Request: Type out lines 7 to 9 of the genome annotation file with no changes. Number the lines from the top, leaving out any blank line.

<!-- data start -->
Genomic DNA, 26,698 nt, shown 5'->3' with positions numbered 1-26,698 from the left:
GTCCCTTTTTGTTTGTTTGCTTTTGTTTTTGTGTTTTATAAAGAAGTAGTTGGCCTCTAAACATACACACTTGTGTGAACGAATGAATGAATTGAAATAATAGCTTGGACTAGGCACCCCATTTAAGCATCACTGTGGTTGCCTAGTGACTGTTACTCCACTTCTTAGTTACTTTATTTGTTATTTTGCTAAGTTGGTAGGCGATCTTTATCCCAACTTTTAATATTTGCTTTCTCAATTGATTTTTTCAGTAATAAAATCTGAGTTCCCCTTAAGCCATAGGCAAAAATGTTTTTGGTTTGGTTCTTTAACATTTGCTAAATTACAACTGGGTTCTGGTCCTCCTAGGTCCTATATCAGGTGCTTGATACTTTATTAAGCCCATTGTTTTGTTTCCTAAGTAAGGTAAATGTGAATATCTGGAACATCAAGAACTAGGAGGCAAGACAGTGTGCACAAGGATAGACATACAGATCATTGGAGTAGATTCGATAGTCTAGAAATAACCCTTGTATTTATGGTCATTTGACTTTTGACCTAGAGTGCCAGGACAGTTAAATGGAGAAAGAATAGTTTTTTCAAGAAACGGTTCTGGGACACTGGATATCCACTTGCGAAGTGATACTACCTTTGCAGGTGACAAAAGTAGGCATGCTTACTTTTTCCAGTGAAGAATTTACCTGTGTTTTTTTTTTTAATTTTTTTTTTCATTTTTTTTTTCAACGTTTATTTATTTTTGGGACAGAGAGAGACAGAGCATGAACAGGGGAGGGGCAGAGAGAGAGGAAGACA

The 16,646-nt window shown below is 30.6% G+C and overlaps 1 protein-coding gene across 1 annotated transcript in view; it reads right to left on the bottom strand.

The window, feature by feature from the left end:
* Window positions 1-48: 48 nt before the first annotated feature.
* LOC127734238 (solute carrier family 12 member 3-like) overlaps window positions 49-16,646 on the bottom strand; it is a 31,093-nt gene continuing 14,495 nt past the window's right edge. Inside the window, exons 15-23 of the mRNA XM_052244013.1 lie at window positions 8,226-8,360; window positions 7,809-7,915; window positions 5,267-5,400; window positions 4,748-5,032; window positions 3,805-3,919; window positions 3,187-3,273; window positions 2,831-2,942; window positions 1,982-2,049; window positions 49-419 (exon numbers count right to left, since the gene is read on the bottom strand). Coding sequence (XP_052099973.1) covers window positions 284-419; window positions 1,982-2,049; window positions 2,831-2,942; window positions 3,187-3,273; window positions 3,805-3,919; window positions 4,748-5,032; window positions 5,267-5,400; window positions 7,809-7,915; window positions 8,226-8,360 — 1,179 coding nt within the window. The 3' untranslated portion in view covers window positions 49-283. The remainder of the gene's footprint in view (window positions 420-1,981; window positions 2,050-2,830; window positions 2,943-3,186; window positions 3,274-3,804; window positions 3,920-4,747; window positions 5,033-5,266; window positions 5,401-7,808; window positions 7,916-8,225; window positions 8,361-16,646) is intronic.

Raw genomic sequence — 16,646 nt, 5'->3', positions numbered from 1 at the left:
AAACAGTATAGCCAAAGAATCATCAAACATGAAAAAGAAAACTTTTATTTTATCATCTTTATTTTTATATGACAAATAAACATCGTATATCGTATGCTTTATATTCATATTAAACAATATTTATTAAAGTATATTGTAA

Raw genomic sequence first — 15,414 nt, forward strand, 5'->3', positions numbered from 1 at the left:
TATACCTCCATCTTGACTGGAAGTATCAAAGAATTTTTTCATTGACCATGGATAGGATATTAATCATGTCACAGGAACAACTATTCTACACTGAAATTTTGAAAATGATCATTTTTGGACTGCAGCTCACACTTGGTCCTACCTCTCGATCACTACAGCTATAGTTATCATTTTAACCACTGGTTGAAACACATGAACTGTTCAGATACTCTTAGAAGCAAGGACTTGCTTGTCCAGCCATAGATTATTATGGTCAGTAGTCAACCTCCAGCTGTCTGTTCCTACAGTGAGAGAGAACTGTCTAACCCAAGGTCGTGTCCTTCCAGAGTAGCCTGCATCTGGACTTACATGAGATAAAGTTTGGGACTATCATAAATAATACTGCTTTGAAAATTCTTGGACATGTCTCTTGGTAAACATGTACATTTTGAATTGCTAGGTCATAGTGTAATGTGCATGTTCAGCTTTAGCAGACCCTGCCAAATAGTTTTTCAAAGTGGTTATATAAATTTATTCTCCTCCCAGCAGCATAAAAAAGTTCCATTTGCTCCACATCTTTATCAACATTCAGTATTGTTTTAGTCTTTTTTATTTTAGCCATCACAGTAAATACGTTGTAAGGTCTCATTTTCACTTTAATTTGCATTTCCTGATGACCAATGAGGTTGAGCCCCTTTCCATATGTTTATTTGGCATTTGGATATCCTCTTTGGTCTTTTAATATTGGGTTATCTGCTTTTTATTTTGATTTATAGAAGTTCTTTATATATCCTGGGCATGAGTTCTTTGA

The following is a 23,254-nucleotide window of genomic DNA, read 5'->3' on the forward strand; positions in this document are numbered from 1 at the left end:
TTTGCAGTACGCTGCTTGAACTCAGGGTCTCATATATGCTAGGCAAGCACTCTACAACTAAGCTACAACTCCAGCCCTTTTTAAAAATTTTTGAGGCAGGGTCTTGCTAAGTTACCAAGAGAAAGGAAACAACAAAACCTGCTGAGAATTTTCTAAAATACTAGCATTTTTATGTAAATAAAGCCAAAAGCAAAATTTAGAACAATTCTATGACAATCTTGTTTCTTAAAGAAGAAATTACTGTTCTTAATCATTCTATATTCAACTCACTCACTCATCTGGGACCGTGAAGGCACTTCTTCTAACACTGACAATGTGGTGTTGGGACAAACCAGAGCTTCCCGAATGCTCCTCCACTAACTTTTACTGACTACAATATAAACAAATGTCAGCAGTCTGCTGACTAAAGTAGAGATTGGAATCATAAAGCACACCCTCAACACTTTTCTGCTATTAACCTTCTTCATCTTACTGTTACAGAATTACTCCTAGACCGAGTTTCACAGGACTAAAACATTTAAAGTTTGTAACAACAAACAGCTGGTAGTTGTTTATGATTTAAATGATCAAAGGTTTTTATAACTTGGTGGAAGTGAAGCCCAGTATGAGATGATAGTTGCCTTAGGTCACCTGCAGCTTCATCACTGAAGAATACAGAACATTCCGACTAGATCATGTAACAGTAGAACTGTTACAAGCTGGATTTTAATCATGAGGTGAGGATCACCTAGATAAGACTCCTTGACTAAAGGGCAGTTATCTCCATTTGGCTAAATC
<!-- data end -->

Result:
Raw genomic sequence — 16,646 nt, 5'->3', positions numbered from 1 at the left:
AAACAGTATAGCCAAAGAATCATCAAACATGAAAAAGAAAACTTTTATTTTATCATCTTTATTTTTATATGACAAATAAACATCGTATATCGTATGCTTTATATTCATATTAAACAATATTTATTAAAGTATATTGTAA

Raw genomic sequence first — 15,414 nt, forward strand, 5'->3', positions numbered from 1 at the left: